Boris Johnson refuses to tone down divisive rhetoric as top aide says MPs are bringing the insults on themselves
- Boris Johnson has vowed that he will not be bullied into moderating his language
- Mr Johnson has faced intense criticism for his use of the phase ‘Surrender Act’
- But he said he will continue using term as people are let down by Brexit chaos
A defiant Boris Johnson last night vowed that he would not be ‘bullied’ into moderating his language as his most senior adviser accused MPs facing abuse of bringing it on themselves.
The Prime Minister faced a backlash after he repeatedly used the phrase ‘Surrender Act’ in a Commons debate to describe legislation passed by rebel MPs to block a No Deal Brexit.
But yesterday he pledged to keep using the term as he warned that ‘people will feel very badly let down’ if the country does not leave the EU on October 31.
The PM’s top aide Dominic Cummings last night said MPs should not be surprised about the level of anger directed towards them following the repeated delays to Brexit.
Boris Johnson has refused to be bullied into moderating his language in the House of Commons
‘A lot of people in Parliament are more out of touch with the country now than they were in summer 2016,’ he told an event in London. ‘If you’re a bunch of politicians and you say we are going to respect the result of a democratic vote, and then after you lose you say, ‘We don’t want to respect that vote’, what do you expect to happen?’
Mr Cummings said there was a ‘very important distinction’ between ‘robust political discussion and threats of violence’, which he condemned.
‘Threats of violence are a completely different matter…everyone should take those extremely seriously,’ he added.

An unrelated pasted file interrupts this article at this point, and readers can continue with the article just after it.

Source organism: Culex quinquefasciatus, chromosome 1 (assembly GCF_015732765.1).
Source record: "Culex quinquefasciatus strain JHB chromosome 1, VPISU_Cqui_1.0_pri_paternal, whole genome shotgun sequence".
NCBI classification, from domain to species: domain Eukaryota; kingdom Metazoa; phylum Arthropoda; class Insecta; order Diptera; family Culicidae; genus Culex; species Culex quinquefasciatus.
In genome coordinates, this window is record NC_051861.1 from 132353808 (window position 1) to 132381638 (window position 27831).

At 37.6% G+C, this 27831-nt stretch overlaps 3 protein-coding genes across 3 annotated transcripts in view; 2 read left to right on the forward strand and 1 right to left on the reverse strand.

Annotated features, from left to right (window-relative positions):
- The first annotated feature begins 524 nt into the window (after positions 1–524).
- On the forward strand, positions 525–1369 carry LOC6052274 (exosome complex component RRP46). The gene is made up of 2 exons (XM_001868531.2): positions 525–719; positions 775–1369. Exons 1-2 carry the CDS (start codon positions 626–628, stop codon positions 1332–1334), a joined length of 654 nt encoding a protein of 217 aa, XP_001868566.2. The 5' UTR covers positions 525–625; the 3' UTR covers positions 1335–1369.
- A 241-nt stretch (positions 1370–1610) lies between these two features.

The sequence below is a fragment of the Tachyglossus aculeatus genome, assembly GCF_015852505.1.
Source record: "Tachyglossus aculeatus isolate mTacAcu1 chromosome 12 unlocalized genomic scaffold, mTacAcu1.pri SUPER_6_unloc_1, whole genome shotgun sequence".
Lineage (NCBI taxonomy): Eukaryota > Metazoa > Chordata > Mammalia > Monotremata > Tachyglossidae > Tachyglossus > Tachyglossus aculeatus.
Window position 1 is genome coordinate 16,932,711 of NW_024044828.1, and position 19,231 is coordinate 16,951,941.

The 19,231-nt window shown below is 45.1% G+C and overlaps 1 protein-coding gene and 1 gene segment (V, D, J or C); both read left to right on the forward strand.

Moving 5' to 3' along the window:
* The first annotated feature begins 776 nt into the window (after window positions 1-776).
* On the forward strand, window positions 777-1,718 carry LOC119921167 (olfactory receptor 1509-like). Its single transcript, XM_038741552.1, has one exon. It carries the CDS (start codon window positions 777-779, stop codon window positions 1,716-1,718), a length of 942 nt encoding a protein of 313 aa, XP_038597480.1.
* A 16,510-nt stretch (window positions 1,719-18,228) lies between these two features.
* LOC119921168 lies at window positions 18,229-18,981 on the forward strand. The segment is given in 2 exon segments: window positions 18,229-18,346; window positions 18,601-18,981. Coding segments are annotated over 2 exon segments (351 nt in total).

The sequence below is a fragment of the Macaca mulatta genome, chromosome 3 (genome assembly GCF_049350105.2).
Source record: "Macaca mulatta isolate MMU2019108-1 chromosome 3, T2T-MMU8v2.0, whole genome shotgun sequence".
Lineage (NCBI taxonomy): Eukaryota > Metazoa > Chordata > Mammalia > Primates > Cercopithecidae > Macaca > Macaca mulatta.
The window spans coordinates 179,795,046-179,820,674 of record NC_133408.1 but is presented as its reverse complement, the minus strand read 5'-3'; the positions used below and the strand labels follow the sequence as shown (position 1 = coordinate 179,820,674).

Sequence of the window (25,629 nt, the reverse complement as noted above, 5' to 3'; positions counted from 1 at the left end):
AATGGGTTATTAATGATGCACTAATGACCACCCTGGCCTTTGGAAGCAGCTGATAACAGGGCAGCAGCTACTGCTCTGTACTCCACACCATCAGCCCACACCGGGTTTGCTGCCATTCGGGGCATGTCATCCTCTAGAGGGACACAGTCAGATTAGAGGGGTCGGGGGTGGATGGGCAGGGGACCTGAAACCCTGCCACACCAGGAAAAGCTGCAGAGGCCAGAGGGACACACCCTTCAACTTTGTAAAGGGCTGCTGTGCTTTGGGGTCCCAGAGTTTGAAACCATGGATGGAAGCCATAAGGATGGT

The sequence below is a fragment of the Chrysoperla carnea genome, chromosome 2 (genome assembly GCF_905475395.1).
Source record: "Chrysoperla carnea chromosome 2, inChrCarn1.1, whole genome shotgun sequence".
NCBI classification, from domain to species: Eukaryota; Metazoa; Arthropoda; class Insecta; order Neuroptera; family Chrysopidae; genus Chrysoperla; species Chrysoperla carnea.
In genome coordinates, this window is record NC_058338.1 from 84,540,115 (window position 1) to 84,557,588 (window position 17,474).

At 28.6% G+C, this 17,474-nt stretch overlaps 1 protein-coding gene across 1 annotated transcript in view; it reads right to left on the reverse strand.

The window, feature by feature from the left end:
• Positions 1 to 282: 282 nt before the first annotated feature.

Asked whether he believes MPs have themselves to blame for the abuse they are receiving, Mr Cummings replied: ‘That’s the way you’re putting it. I am using my language.’
Mr Johnson faced fury on Wednesday night after he dismissed as ‘humbug’ a complaint by a Labour MP that his ‘inflammatory’ rhetoric risked provoking attacks on MPs.
He further angered the opposition by suggesting that the best way to honour murdered Labour MP Jo Cox – an ardent Remainer – was to ‘get Brexit done’. Former Tory premier Sir John Major yesterday accused the PM of ‘wilfully’ destroying the prospects of any cross-party agreement on Brexit with his Commons onslaught.
He said Mr Johnson was whipping up ‘fear and anger’ for electoral purposes – a tactic he described as ‘profoundly un-Conservative’. Mr Johnson defended himself in a round of interviews with BBC regional news programmes, saying: ‘I do think in the House of Commons it is important I should be able to talk about the ‘Surrender Bill’ in the way that I did.
The PM’s top aide Dominic Cummings last night said MPs should not be surprised about the level of anger directed towards them following the repeated delays to Brexit
‘It would take away the power of this Government and the power of this country to decide how long it would remain in the EU and give that power to the EU. That’s really quite an extraordinary thing.’
Mr Johnson said he believes that ‘tempers need to come down’, but accused opposition MPs of using more abusive terms than him in the Commons chamber.
‘I was sitting opposite people who were shouting all sorts of things at me all afternoon that were far harsher,’ he said.
‘What I worry about is if we don’t get Brexit done, then people will feel very badly let down – and that’s why we’ve gotta bash on and get it done on October 31.
‘It’s only by getting Brexit done that you’ll lance the boil…of the current anxiety.’
In a meeting of Tory MPs earlier, Mr Johnson said the party would not be ‘bullied’ into toning down its language.
Commons Speaker John Bercow yesterday pleaded with MPs on all sides to tackle the ‘toxic’ political culture
However, Labour MPs have warned the ‘horrendous’ language about Mrs Cox could scupper Mr Johnson’s chances of getting a Brexit deal through Parliament. A number of pro-Leave Labour MPs are known to have been considering voting for any agreement he strikes as they are so worried by the prospect of No Deal. But shadow home secretary Diane Abbott said Mr Johnson’s performance in the Commons chamber on Wednesday had put off colleagues from offering cross-party support.
‘I have spoken to people who might want to consider a Boris Johnson deal but that is over,’ she told BBC Radio 4’s Today programme.
Commons Speaker John Bercow yesterday pleaded with MPs on all sides to tackle the ‘toxic’ political culture.
He said of the angry exchanges on Wednesday evening: ‘There was an atmosphere in the chamber worse than any I’ve known in my 22 years in the House. On both sides passions were inflamed, angry words uttered – the culture was toxic.’